“I was in this surreal bunker life where we were in the studio until we legally couldn’t, we’d be leaving at three in the morning and there was the National Guard.”
The latter half of the 2010s saw soul music make a big comeback. This revival is still felt in our current decade and Los Angeles’ Nick Waterhouse is one of the acts leading the charge, adding his own swing to the classic style with a songwriting that incorporates rhythmic energy and takes the senses for a ride.
Waterhouse recently released his fifth album, Promenade Blue, which finds him adding various new elements to his polished aesthetic. On August 16 at City Winery Boston, he’ll perform with his band as part of a tour in support of the new record.
Waterhouse and I recently spoke about being the vessel for a musical spirit, putting the finishing touches on the new album during the pandemic, possibly releasing leftover tracks, and how he’s feeling ahead of his upcoming run of shows.
You’ve cited jazz and blues pianist Mose Allison, blues legend John Lee Hooker, and Jim Morrison from the Doors as early influences in your musical development. Going from that time to now, how have you been able to forge this variety of influences into this soul sound that you’ve harnessed?
My participation in playing, listening, and collecting music while being around the record shop and knowing hundreds of musicians has always made me aware that music that’s formed by jazz or blues is part of this network of tributaries. You can view it as water and what water gets turned into, which is electricity and energy and it’s flowing through a network of a bunch of different means. It’s not to say that I sit around and trip myself out on sort of the cosmic elements of that, it’s more like understanding that there are spirits in all types of music that transcends genre. I think a big part of my influence as I reflect on it, especially now as I’ve worked as much as I have and have played with so many people, is attempting to act as another conduit for that spirit.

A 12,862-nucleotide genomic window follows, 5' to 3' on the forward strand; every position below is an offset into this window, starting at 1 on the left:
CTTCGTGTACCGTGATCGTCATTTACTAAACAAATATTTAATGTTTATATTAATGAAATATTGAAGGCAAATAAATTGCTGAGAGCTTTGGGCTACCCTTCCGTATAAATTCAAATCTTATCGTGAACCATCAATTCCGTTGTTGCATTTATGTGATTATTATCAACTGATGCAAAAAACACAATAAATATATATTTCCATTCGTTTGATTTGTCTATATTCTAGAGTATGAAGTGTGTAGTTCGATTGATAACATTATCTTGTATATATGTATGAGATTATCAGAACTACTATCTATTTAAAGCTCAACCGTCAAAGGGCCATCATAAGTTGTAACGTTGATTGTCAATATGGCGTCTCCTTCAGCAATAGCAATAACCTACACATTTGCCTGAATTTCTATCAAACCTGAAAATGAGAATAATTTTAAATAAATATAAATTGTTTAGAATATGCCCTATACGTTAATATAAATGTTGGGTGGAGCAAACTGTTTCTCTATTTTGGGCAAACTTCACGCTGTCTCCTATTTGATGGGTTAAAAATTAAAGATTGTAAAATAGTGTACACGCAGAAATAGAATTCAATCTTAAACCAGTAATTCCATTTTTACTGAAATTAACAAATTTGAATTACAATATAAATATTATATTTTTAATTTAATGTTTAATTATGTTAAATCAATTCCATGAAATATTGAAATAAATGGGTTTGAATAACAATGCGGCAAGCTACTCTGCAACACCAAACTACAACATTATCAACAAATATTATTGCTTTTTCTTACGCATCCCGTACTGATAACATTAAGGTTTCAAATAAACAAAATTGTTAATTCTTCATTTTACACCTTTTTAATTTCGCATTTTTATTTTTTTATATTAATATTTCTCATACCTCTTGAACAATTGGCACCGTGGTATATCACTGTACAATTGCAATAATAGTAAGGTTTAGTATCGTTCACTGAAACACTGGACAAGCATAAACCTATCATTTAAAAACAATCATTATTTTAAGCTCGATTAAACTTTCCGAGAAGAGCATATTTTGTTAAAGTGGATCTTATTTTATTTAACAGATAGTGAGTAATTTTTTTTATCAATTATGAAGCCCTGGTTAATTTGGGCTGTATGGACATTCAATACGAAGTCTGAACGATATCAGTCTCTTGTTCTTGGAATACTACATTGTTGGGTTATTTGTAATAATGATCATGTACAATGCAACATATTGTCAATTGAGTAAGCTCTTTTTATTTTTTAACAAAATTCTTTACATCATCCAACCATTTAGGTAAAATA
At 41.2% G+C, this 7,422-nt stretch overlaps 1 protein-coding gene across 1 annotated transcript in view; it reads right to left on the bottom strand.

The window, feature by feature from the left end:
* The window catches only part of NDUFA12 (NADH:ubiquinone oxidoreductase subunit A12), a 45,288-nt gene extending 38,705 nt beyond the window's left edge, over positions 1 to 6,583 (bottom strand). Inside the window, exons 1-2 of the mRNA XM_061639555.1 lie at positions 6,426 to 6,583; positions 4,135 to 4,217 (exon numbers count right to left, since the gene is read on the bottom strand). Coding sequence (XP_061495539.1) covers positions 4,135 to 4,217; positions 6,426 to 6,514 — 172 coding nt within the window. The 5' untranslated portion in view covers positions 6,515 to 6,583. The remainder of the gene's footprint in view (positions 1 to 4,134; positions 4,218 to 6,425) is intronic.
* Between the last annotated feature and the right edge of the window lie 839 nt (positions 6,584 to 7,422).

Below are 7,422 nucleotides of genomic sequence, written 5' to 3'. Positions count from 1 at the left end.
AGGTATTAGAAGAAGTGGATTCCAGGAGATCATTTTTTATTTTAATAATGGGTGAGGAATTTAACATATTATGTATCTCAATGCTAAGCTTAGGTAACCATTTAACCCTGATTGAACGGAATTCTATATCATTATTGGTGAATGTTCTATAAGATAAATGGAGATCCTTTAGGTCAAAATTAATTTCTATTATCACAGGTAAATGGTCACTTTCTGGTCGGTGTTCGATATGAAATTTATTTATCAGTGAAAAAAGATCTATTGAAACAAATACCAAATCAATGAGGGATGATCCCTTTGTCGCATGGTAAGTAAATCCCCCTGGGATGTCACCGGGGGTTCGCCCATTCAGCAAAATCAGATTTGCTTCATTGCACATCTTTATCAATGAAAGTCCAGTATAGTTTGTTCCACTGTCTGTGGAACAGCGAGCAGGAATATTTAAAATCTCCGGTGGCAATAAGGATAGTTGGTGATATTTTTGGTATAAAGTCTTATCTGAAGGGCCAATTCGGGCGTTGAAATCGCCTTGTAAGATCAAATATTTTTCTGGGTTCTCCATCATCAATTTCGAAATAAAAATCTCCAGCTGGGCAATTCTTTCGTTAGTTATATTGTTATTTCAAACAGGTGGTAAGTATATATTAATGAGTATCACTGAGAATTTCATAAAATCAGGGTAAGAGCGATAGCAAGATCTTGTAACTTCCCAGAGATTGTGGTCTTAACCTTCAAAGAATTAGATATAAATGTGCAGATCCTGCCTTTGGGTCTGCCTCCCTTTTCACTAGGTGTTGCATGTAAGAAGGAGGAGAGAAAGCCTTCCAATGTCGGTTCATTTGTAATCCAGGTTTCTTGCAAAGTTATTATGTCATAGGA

While listening to Promenade Blue, it really wowed me due to it having a bombastic horn section and an orchestral string quartet backing you up. Were you trying to capture that classic Motown or Muscle Shoals sound? Or did you have a different vision going into it?
I wasn’t trying to capture any specific thing, but what you hear on the album on tracks like “Place Names” and “To Tell” is this feel that has elements of a blue note in it. J.B. Flatt who did the arrangements for me has been a touring member of my band for seven years and he really understands the linguistics of what I’m into and what is hip and what is unhip to me. Having this sort of straightened out but still bluesy inferred swung feel is the key to making that work and listeners will probably notice that this is the first record with strings in it. It feels like every time I get to work on an album a lot of it is on-the-job learning where I would be like, Cool, we’re really gonna go for it on this one. We really had an amazing time, there were four players who were all incredibly talented and they came in and bashed it out in a day with J.B. at the helm and Paul Butler in the control room.
It’s really about what gets me and what’s my horn, that really added a layer of excitement for me while keeping things interesting after a lot of avenues I’ve pursued sonically. It was a totally new flavor.
That’s what really struck me while listening to the orchestral strings, the horns, and that combination throughout the whole record. How did you go about getting these other musicians involved in the recording process? Did COVID-19 create any obstacles or was the album made before the pandemic?